So let’s change Christmas from a legal holiday, and put it in the same category as other religious holidays. Others who celebrate according to a religion other than Christianity don’t get their special day ‘off’. So why should a Christian holy day be any different? Besides, tradition set aside, federal and state governments are supposed to be separate from religion, right? So no Christmas holiday, okay? (Yes, I am a Grinch.)
What might a secular calendar look like?
New Year’s Day (Still an arbitrary day, but not based in religion.) – a way to mark the annual cycle of the sun, or in terms of Human Design, the day that the sun passes through the 41st Gate of the Rave I Ching hexagram – the ‘start gate’ of our DNA codon.
Martin Luther King, Jr. Day – Honoring national heroes is a good thing, but where are the others’ memorial days? What about Chief Sitting Bull, or Harvey Milk, or Eleanor Roosevelt?
President’s Day (Remember when the calendar used to be marked with President Lincoln’s and George Washington’s birthdays?) Now, all the Presidents can be remembered on this one day that gives certain, but not all, citizens a day off. (In Virginia where I used to live the banks got Jefferson Davis Day off.)
Memorial Day To honor those who died and/or were wounded in serving the U.S. armed forces. But let’s get rid of the glorification of war, American pride, and ‘hero worship’. Let’s remember also those who died in service to America, here and abroad, at the hands of terrorists of all kinds.
Independence Day – To remember and celebrate why we are no longer a colony of England (not another day to focus on our military ‘heroes’) As citizens and residents who have chosen to live here, this could be a celebration of our freedom and liberty to matriculate in this country mostly unimpeded, to pursue the visions we have for our lives. We all have given service to this country in one form or another. Let’s celebrate all of us!
Labor Day – A celebration of the American labor movement, dedicated to the social and economic achievements of workers. (Wikipedia) What are some ways that we can celebrate this day in today’s work culture? What about inequality of gender work forces? What are some of the achievements that women have made?
Veterans Day To honor those living veterans, who served in the military, in peacetime or war. How can we honor in a really positive, not morose, way the service our veterans have given to the country? From the veterans I know, a free dinner at a franchise restaurant feels more patronizing and inconvenient than an ‘attaboy’. I know a veteran who suffers from trauma from Viet Nam who has the heart, but not the wherewithal, to cook dinner in a local park for all the homeless from that same era who live in the park. He’s grateful to be alive, and I believe he feels a little guilty for it.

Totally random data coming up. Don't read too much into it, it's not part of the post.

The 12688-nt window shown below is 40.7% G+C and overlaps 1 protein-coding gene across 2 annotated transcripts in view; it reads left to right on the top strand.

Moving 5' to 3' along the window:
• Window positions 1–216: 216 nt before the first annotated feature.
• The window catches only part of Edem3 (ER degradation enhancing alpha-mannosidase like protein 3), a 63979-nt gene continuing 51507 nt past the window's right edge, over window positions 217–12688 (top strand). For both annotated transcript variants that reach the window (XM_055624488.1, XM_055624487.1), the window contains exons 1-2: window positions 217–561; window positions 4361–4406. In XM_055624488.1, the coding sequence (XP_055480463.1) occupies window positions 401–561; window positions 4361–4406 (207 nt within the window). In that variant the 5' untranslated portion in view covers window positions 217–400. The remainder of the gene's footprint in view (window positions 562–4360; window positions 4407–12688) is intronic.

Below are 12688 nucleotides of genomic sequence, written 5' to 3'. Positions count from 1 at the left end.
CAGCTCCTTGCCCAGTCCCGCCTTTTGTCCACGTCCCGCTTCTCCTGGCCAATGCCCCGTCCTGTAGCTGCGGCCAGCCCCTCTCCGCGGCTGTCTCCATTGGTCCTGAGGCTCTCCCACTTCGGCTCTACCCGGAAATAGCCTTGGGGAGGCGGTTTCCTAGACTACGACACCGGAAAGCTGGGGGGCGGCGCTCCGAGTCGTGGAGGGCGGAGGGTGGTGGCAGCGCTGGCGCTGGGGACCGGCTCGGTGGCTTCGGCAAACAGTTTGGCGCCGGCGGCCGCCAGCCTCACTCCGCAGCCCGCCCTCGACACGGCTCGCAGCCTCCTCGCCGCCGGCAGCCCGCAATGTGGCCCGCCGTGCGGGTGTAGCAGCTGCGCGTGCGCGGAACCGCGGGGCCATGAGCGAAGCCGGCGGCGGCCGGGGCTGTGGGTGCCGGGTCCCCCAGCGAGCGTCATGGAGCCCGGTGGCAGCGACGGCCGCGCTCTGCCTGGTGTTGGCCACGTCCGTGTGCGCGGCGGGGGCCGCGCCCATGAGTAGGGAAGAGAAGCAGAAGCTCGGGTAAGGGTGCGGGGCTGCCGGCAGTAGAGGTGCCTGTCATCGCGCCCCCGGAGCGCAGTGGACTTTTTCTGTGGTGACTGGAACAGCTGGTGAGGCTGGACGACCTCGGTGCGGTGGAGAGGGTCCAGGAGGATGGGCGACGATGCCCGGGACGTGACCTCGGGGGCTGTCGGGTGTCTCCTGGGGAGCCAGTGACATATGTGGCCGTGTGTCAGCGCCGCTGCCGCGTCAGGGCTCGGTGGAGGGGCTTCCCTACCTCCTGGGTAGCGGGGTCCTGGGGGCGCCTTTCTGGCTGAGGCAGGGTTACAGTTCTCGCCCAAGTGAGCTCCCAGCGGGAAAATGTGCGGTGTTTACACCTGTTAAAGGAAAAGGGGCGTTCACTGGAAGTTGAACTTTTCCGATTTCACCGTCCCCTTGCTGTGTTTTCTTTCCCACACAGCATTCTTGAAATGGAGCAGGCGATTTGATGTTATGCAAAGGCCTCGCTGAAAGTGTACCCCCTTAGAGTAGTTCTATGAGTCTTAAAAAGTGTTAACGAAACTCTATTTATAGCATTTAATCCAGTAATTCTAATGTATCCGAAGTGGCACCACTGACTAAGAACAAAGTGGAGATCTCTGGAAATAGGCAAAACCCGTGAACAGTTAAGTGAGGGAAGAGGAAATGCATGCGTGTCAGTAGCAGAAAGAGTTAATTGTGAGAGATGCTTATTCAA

Thanksgiving Day (Without religious undertones, please) Gratitude is an innate human quality of feeling that doesn’t require a religious belief in order to have it.
Maybe we could create other holidays to focus on science, health, families, something new, non-traditional – create new traditions.
National Family Life Day
National Mental Health Day
Spring Equinox/Summer Solstice/Autumn Equinox/Winter Solstice – natural, science – not pagan or heathen, etc.
National First Peoples Day
National Violence Awareness Day
National Peace Day
Take a Vegetarian to Lunch Day
Instead of having just the one ‘National Black History Month’ – we could discontinue it, or we could add others – like National Women’s Herstory Month, National Hispanic History Month, National Islam History Month, National Jewish History Month, National Native American Month, National Irish-American Month, National Polish-American Month, National Japanese-American Month, National Children’s Month, and so forth. And we could get rid of Columbus Day.
Oh, yes, and my birthday – and your birthday. I’m a firm believer that each person should get his or her birthday off each year, paid leave.
And what happened to Flag Day? I just heard a wonderful piece on BBC, of all places, about our national flag and the poet who wrote The Star-Spangled Banner. When was the last time that day was acknowledged?
As you might suspect I am being somewhat facetious about all this, but I do think it’s time that we as a collective need to re-think, re-design, re-form how we honor people, places and times of our history. These people, places and times have impacted all of us, in some way, even through our ancestors. How they are honored should be with a collective vision, consideration and effort, not with a narrow focus.
Inclusiveness, not separation, is what unites people. Drawing the circle bigger to bring others into our communities with all the differences can be challenging. But separation keeps us weak and un-enriched and under-nourished. And respect for all ideologies, all paths, without creating discomfort for others; that helps, too.